The Weimar Republic's Recovery by 1929 Essay example
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The Weimar Republic's Recovery by 1929
From 1919 until 1924 the Weimar Republic had somehow managed to survive political, economic and foreign policy problems. This was followed by a period of stability and apparent prosperity until 1929, but I am cautious about the extent to which the Weimar Republic recovered by 1929. There are three main problematic areas; political, economic and foreign policy.
There were many economic problems that Germany needed to resolve. Germany was left completely bankrupt after World War I and the Treaty of Versailles, which meant that she had to pay reparations of £6, 600 million. In 1923, the new leader, Stresemann made important economic changes that were key to…show more content…
There were high taxes and farming was not doing well. On top of all of this Germany still had to make reparation payment as the Young Plan just gave her more time to pay reparations.
Overall I believe that Germany made a good recovery for the time being, They were stable and I think well on her way to full recovery but there were still big problems that needed to be resolved. A main problem that was causing Germany a lot of grief was that she still needed to pay reparations. I think once they pay back her loans then she will be able to start to make a full recovery but in the long run I don't think she has recovered completely.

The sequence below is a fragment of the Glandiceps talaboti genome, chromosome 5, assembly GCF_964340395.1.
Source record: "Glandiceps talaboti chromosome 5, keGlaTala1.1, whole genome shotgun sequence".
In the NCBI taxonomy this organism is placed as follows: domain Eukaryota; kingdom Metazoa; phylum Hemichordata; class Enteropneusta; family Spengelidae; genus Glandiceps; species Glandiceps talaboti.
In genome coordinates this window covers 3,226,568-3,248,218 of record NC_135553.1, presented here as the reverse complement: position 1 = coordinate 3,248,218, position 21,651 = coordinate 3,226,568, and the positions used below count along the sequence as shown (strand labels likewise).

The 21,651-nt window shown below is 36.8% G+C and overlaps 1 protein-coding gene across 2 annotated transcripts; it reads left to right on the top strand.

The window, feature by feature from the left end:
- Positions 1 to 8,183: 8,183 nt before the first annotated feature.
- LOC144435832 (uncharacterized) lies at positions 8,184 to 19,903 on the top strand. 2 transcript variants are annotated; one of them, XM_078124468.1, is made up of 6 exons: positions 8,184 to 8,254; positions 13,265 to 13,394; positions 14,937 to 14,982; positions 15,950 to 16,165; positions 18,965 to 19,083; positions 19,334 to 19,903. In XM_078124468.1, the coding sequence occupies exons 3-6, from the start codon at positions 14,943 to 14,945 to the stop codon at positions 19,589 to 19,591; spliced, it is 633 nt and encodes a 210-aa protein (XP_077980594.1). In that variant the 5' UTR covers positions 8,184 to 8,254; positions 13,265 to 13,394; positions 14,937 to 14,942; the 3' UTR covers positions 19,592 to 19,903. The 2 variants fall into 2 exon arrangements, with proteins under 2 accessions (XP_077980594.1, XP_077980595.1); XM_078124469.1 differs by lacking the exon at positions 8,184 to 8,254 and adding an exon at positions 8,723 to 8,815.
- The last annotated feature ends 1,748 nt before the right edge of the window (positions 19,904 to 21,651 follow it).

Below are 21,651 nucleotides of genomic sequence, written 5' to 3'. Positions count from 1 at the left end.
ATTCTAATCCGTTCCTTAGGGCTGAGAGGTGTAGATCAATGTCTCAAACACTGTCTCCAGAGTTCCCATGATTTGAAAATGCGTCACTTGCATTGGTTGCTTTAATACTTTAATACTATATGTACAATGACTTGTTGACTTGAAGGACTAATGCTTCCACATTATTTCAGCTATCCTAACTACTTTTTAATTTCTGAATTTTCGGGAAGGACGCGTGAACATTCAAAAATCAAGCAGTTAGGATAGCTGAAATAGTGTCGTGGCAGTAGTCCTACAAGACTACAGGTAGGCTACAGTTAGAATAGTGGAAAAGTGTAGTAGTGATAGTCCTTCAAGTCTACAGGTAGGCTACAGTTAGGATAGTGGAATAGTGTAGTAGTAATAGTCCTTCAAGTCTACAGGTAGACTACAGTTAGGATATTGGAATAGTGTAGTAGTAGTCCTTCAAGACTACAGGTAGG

There were also political problems. Stresemann called off the passive resistance in the Ruhr and agreed to resume reparations payments, then renegotiated the terms of reparations. After Germany began to make reparations payments, France and Belgium had no real reason to stay in the Ruhr, which they had occupied since 1923, and once they had withdrawn the German government could try to establish political stability. Socialists had become more popular with the middle classes, there were no more revolutions and even with all of these problems Weimar had survived!
But there were still problems. A main problem was that no political party ever won a majority and so Germans were still voting for extreme parties. In 1925 Hindenburg was